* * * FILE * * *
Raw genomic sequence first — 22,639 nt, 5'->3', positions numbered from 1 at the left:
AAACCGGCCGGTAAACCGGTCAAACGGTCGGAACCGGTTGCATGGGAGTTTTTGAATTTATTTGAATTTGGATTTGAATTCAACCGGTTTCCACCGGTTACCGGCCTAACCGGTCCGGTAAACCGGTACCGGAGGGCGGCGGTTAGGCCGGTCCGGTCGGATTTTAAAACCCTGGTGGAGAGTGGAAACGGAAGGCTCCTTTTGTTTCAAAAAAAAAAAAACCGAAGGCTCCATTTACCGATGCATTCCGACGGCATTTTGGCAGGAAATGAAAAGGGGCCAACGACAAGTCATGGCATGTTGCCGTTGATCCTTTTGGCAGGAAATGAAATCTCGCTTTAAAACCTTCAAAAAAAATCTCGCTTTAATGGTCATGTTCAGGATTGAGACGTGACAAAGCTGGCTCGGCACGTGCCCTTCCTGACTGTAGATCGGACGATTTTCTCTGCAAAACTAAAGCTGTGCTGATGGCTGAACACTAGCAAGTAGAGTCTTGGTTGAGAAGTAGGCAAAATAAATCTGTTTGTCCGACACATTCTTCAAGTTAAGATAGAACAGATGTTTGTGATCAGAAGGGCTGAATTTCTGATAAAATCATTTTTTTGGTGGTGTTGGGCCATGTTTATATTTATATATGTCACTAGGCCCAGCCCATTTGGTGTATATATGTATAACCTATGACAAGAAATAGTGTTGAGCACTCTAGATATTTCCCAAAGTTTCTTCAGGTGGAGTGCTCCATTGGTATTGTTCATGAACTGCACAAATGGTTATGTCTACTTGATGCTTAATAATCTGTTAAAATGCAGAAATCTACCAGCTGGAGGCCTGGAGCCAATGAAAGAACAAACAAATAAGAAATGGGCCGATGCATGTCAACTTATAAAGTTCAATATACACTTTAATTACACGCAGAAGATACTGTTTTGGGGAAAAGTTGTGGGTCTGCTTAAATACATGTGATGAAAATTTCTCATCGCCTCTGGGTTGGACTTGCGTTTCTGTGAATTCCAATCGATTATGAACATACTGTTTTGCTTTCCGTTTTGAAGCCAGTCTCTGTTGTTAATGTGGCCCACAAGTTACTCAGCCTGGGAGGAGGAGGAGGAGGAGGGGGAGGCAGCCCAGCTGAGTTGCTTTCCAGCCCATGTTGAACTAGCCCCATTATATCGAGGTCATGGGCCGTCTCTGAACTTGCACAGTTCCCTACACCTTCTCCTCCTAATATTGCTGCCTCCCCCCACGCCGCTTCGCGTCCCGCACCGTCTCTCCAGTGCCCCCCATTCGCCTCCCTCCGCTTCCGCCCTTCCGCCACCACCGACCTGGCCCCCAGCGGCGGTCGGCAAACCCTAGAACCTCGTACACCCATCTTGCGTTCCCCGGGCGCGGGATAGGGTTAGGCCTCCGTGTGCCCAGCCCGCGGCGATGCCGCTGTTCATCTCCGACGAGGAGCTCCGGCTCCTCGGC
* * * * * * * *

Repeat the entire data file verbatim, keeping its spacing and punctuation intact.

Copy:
Raw genomic sequence first — 22,639 nt, 5'->3', positions numbered from 1 at the left:
AAACCGGCCGGTAAACCGGTCAAACGGTCGGAACCGGTTGCATGGGAGTTTTTGAATTTATTTGAATTTGGATTTGAATTCAACCGGTTTCCACCGGTTACCGGCCTAACCGGTCCGGTAAACCGGTACCGGAGGGCGGCGGTTAGGCCGGTCCGGTCGGATTTTAAAACCCTGGTGGAGAGTGGAAACGGAAGGCTCCTTTTGTTTCAAAAAAAAAAAAACCGAAGGCTCCATTTACCGATGCATTCCGACGGCATTTTGGCAGGAAATGAAAAGGGGCCAACGACAAGTCATGGCATGTTGCCGTTGATCCTTTTGGCAGGAAATGAAATCTCGCTTTAAAACCTTCAAAAAAAATCTCGCTTTAATGGTCATGTTCAGGATTGAGACGTGACAAAGCTGGCTCGGCACGTGCCCTTCCTGACTGTAGATCGGACGATTTTCTCTGCAAAACTAAAGCTGTGCTGATGGCTGAACACTAGCAAGTAGAGTCTTGGTTGAGAAGTAGGCAAAATAAATCTGTTTGTCCGACACATTCTTCAAGTTAAGATAGAACAGATGTTTGTGATCAGAAGGGCTGAATTTCTGATAAAATCATTTTTTTGGTGGTGTTGGGCCATGTTTATATTTATATATGTCACTAGGCCCAGCCCATTTGGTGTATATATGTATAACCTATGACAAGAAATAGTGTTGAGCACTCTAGATATTTCCCAAAGTTTCTTCAGGTGGAGTGCTCCATTGGTATTGTTCATGAACTGCACAAATGGTTATGTCTACTTGATGCTTAATAATCTGTTAAAATGCAGAAATCTACCAGCTGGAGGCCTGGAGCCAATGAAAGAACAAACAAATAAGAAATGGGCCGATGCATGTCAACTTATAAAGTTCAATATACACTTTAATTACACGCAGAAGATACTGTTTTGGGGAAAAGTTGTGGGTCTGCTTAAATACATGTGATGAAAATTTCTCATCGCCTCTGGGTTGGACTTGCGTTTCTGTGAATTCCAATCGATTATGAACATACTGTTTTGCTTTCCGTTTTGAAGCCAGTCTCTGTTGTTAATGTGGCCCACAAGTTACTCAGCCTGGGAGGAGGAGGAGGAGGAGGGGGAGGCAGCCCAGCTGAGTTGCTTTCCAGCCCATGTTGAACTAGCCCCATTATATCGAGGTCATGGGCCGTCTCTGAACTTGCACAGTTCCCTACACCTTCTCCTCCTAATATTGCTGCCTCCCCCCACGCCGCTTCGCGTCCCGCACCGTCTCTCCAGTGCCCCCCATTCGCCTCCCTCCGCTTCCGCCCTTCCGCCACCACCGACCTGGCCCCCAGCGGCGGTCGGCAAACCCTAGAACCTCGTACACCCATCTTGCGTTCCCCGGGCGCGGGATAGGGTTAGGCCTCCGTGTGCCCAGCCCGCGGCGATGCCGCTGTTCATCTCCGACGAGGAGCTCCGGCTCCTCGGC